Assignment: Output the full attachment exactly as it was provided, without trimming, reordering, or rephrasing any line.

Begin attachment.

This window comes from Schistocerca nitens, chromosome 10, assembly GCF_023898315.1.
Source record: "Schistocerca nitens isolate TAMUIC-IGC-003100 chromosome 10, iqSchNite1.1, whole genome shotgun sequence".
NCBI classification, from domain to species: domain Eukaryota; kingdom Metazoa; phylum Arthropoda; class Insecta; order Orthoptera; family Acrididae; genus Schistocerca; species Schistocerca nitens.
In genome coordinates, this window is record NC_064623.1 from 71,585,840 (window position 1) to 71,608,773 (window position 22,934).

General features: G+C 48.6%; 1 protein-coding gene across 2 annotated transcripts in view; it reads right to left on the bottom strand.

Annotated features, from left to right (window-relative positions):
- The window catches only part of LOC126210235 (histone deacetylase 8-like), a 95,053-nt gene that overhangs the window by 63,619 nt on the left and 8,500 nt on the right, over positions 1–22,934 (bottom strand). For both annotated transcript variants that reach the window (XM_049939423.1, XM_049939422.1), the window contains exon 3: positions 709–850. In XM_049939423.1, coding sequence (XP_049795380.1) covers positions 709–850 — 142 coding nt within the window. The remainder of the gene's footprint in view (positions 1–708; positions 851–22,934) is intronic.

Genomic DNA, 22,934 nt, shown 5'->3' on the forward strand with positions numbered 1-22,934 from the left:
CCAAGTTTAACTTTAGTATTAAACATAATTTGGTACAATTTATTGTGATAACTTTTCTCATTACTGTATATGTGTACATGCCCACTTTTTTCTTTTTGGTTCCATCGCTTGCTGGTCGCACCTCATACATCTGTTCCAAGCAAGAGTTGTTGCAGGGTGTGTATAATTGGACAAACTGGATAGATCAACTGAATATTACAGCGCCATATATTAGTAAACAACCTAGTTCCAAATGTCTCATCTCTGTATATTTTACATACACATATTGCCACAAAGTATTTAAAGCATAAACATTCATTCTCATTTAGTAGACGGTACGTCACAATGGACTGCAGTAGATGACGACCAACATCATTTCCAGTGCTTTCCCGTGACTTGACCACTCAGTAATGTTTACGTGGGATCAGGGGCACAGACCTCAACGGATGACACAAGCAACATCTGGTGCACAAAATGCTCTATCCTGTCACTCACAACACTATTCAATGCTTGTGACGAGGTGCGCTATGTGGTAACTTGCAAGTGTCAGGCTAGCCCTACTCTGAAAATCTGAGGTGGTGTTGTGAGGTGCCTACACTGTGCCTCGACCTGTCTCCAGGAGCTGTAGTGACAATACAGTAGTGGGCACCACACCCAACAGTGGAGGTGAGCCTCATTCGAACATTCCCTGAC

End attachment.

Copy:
This window comes from Schistocerca nitens, chromosome 10, assembly GCF_023898315.1.
Source record: "Schistocerca nitens isolate TAMUIC-IGC-003100 chromosome 10, iqSchNite1.1, whole genome shotgun sequence".
NCBI classification, from domain to species: domain Eukaryota; kingdom Metazoa; phylum Arthropoda; class Insecta; order Orthoptera; family Acrididae; genus Schistocerca; species Schistocerca nitens.
In genome coordinates, this window is record NC_064623.1 from 71,585,840 (window position 1) to 71,608,773 (window position 22,934).

General features: G+C 48.6%; 1 protein-coding gene across 2 annotated transcripts in view; it reads right to left on the bottom strand.

Annotated features, from left to right (window-relative positions):
- The window catches only part of LOC126210235 (histone deacetylase 8-like), a 95,053-nt gene that overhangs the window by 63,619 nt on the left and 8,500 nt on the right, over positions 1–22,934 (bottom strand). For both annotated transcript variants that reach the window (XM_049939423.1, XM_049939422.1), the window contains exon 3: positions 709–850. In XM_049939423.1, coding sequence (XP_049795380.1) covers positions 709–850 — 142 coding nt within the window. The remainder of the gene's footprint in view (positions 1–708; positions 851–22,934) is intronic.

Genomic DNA, 22,934 nt, shown 5'->3' on the forward strand with positions numbered 1-22,934 from the left:
CCAAGTTTAACTTTAGTATTAAACATAATTTGGTACAATTTATTGTGATAACTTTTCTCATTACTGTATATGTGTACATGCCCACTTTTTTCTTTTTGGTTCCATCGCTTGCTGGTCGCACCTCATACATCTGTTCCAAGCAAGAGTTGTTGCAGGGTGTGTATAATTGGACAAACTGGATAGATCAACTGAATATTACAGCGCCATATATTAGTAAACAACCTAGTTCCAAATGTCTCATCTCTGTATATTTTACATACACATATTGCCACAAAGTATTTAAAGCATAAACATTCATTCTCATTTAGTAGACGGTACGTCACAATGGACTGCAGTAGATGACGACCAACATCATTTCCAGTGCTTTCCCGTGACTTGACCACTCAGTAATGTTTACGTGGGATCAGGGGCACAGACCTCAACGGATGACACAAGCAACATCTGGTGCACAAAATGCTCTATCCTGTCACTCACAACACTATTCAATGCTTGTGACGAGGTGCGCTATGTGGTAACTTGCAAGTGTCAGGCTAGCCCTACTCTGAAAATCTGAGGTGGTGTTGTGAGGTGCCTACACTGTGCCTCGACCTGTCTCCAGGAGCTGTAGTGACAATACAGTAGTGGGCACCACACCCAACAGTGGAGGTGAGCCTCATTCGAACATTCCCTGAC